11. The muffler according to claim 10, wherein the cup-shaped perforations extend along the length of at least one of the plurality of cores.
12. An exhaust system of a multi-cylinder engine, the system comprising:
a plurality of exhaust ports which are split between a first group and a second group, wherein the first group and the second group each discharge a pulse of exhaust gas from the engine;
a muffler, wherein the muffler comprises:
a housing,
a diverter subassembly located substantially in the housing and comprising a perforated gas decelerator chamber, wherein the diverter subassembly aligns the pulse of exhaust gas from the first group and the second group onto a flow splitter in the perforated gas decelerator chamber, wherein the flow splitter is located obliquely to the direction of exhaust gas flow so as to distribute the pulse of exhaust gas between a first exhaust outlet and a second exhaust outlet, and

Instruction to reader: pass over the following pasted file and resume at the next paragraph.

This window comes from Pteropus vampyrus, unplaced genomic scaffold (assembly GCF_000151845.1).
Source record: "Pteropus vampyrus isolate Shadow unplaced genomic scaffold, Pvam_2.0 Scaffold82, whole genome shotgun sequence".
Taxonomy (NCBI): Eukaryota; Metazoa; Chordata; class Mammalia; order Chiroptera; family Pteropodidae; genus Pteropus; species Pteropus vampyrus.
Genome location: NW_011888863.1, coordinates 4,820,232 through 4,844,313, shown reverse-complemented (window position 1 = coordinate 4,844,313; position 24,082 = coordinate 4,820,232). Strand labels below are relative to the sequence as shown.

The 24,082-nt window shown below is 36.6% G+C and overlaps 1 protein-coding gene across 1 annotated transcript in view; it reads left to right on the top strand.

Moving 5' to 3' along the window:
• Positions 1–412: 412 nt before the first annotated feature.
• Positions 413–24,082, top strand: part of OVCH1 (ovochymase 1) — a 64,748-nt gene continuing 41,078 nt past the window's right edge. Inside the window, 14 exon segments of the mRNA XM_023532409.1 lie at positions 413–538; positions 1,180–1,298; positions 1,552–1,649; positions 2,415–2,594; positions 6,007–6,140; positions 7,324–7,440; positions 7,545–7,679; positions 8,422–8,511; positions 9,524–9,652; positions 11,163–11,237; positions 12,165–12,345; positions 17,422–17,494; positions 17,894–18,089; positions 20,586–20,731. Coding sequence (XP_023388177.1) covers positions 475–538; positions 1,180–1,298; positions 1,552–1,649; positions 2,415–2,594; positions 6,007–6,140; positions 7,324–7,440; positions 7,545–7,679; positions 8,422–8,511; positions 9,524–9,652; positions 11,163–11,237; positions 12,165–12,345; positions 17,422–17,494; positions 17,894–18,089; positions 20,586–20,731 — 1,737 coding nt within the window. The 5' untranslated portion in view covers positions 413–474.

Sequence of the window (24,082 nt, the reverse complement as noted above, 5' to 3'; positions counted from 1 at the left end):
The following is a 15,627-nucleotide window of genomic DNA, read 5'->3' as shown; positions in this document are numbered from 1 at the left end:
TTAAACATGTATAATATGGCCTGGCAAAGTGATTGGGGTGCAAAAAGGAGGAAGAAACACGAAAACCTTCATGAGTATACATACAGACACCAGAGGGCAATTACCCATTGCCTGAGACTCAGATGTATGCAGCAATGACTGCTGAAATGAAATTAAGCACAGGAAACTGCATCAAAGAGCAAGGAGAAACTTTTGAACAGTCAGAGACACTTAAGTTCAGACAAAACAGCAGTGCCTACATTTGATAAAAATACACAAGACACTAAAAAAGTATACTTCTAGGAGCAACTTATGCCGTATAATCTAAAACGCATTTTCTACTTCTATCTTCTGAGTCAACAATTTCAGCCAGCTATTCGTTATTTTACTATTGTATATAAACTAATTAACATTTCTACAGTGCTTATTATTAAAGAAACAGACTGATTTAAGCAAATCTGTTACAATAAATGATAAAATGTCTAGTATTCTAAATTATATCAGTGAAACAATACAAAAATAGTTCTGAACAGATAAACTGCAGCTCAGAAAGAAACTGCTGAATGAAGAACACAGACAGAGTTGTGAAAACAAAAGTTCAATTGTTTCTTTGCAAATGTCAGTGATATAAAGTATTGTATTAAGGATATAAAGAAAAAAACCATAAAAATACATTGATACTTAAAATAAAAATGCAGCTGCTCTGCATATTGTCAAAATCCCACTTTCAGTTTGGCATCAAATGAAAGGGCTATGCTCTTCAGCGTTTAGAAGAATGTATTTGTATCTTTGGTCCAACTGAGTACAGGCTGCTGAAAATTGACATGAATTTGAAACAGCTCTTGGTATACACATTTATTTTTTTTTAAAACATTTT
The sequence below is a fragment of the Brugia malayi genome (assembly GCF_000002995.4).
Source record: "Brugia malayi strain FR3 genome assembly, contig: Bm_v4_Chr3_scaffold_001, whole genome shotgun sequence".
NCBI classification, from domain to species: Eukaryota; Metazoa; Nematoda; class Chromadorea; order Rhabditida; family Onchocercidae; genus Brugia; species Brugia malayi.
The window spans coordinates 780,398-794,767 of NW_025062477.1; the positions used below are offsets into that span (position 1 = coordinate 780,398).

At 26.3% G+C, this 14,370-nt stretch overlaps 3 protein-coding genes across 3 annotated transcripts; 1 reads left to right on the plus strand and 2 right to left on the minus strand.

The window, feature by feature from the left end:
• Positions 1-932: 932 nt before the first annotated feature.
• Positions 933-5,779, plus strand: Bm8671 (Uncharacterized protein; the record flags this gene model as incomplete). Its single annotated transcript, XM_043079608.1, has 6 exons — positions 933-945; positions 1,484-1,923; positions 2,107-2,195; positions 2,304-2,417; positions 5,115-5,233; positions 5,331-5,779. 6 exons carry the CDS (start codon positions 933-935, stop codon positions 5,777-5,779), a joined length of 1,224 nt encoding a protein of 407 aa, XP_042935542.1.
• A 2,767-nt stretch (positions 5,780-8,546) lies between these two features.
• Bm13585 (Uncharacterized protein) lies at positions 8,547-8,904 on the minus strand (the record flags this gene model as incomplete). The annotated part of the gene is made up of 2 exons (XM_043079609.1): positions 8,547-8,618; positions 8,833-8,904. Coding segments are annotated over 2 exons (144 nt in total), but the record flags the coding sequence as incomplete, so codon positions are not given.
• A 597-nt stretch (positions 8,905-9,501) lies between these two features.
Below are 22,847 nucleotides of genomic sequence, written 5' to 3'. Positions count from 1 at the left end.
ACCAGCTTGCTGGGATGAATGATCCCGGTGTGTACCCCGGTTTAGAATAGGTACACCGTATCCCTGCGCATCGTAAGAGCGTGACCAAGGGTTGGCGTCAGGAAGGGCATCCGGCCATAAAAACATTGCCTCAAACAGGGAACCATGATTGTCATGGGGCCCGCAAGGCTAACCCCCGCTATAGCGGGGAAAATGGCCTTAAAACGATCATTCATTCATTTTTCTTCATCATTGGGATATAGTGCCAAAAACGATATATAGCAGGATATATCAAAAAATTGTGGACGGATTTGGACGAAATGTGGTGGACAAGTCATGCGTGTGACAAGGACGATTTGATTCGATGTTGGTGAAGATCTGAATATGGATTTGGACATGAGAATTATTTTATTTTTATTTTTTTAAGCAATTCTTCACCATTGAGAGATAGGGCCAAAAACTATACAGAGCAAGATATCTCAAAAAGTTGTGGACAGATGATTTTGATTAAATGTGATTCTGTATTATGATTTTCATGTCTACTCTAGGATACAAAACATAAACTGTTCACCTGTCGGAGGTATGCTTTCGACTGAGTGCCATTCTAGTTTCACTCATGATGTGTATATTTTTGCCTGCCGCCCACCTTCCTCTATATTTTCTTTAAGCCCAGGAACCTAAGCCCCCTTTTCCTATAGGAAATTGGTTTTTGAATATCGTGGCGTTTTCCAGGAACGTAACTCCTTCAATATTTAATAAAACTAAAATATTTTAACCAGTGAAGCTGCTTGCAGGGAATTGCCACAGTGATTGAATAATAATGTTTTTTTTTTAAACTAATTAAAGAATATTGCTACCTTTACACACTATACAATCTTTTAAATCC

a plurality of cores located substantially in the housing and connected to and in flow communication with the first and second exhaust outlets, wherein each core comprises perforations configured to swirl the distributed pulse of exhaust gas as it travels through each core, wherein the perforations are cup-shaped; and
a baffle plate located between the diverter subassembly and the plurality of cores, wherein the baffle plate substantially isolates a first chamber formed between the muffler housing and the diverter subassembly from a second chamber formed between the muffler housing and the plurality of cores.
13. The exhaust system according to claim 12, wherein the cup-shaped perforations are arranged in helical rows around the surface of at least one of the plurality of cores.